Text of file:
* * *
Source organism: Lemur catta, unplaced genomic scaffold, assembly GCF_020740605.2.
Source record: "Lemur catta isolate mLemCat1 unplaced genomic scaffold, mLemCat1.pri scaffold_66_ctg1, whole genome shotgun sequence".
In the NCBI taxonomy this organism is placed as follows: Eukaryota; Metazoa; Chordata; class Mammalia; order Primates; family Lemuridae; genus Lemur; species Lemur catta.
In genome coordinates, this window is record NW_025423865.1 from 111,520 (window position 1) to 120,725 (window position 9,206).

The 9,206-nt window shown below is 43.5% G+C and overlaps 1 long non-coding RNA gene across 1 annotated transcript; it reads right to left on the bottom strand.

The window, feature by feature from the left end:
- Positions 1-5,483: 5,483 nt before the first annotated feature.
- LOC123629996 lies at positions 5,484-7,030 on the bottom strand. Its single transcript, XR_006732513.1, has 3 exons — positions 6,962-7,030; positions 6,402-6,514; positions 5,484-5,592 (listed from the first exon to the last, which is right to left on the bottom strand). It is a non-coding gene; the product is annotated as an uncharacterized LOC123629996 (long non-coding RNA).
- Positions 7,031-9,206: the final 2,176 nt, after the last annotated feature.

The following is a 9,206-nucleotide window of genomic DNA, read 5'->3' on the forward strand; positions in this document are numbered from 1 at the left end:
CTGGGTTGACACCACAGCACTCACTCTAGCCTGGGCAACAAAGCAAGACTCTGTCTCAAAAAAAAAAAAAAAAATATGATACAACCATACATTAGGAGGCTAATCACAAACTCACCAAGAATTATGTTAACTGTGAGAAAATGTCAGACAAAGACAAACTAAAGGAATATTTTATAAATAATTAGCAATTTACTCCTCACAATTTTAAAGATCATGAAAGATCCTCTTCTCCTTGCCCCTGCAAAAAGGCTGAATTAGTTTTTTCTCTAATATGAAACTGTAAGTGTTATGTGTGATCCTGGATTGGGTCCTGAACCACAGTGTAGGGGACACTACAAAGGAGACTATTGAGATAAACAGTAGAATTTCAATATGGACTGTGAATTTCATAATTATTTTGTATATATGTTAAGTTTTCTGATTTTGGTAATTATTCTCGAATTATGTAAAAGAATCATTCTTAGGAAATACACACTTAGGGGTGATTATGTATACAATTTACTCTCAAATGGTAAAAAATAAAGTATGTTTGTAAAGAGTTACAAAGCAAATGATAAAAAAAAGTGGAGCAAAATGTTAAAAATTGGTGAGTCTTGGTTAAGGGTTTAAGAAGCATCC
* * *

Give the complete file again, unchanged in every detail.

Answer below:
Source organism: Lemur catta, unplaced genomic scaffold, assembly GCF_020740605.2.
Source record: "Lemur catta isolate mLemCat1 unplaced genomic scaffold, mLemCat1.pri scaffold_66_ctg1, whole genome shotgun sequence".
In the NCBI taxonomy this organism is placed as follows: Eukaryota; Metazoa; Chordata; class Mammalia; order Primates; family Lemuridae; genus Lemur; species Lemur catta.
In genome coordinates, this window is record NW_025423865.1 from 111,520 (window position 1) to 120,725 (window position 9,206).

The 9,206-nt window shown below is 43.5% G+C and overlaps 1 long non-coding RNA gene across 1 annotated transcript; it reads right to left on the bottom strand.

The window, feature by feature from the left end:
- Positions 1-5,483: 5,483 nt before the first annotated feature.
- LOC123629996 lies at positions 5,484-7,030 on the bottom strand. Its single transcript, XR_006732513.1, has 3 exons — positions 6,962-7,030; positions 6,402-6,514; positions 5,484-5,592 (listed from the first exon to the last, which is right to left on the bottom strand). It is a non-coding gene; the product is annotated as an uncharacterized LOC123629996 (long non-coding RNA).
- Positions 7,031-9,206: the final 2,176 nt, after the last annotated feature.

The following is a 9,206-nucleotide window of genomic DNA, read 5'->3' on the forward strand; positions in this document are numbered from 1 at the left end:
CTGGGTTGACACCACAGCACTCACTCTAGCCTGGGCAACAAAGCAAGACTCTGTCTCAAAAAAAAAAAAAAAAATATGATACAACCATACATTAGGAGGCTAATCACAAACTCACCAAGAATTATGTTAACTGTGAGAAAATGTCAGACAAAGACAAACTAAAGGAATATTTTATAAATAATTAGCAATTTACTCCTCACAATTTTAAAGATCATGAAAGATCCTCTTCTCCTTGCCCCTGCAAAAAGGCTGAATTAGTTTTTTCTCTAATATGAAACTGTAAGTGTTATGTGTGATCCTGGATTGGGTCCTGAACCACAGTGTAGGGGACACTACAAAGGAGACTATTGAGATAAACAGTAGAATTTCAATATGGACTGTGAATTTCATAATTATTTTGTATATATGTTAAGTTTTCTGATTTTGGTAATTATTCTCGAATTATGTAAAAGAATCATTCTTAGGAAATACACACTTAGGGGTGATTATGTATACAATTTACTCTCAAATGGTAAAAAATAAAGTATGTTTGTAAAGAGTTACAAAGCAAATGATAAAAAAAAGTGGAGCAAAATGTTAAAAATTGGTGAGTCTTGGTTAAGGGTTTAAGAAGCATCC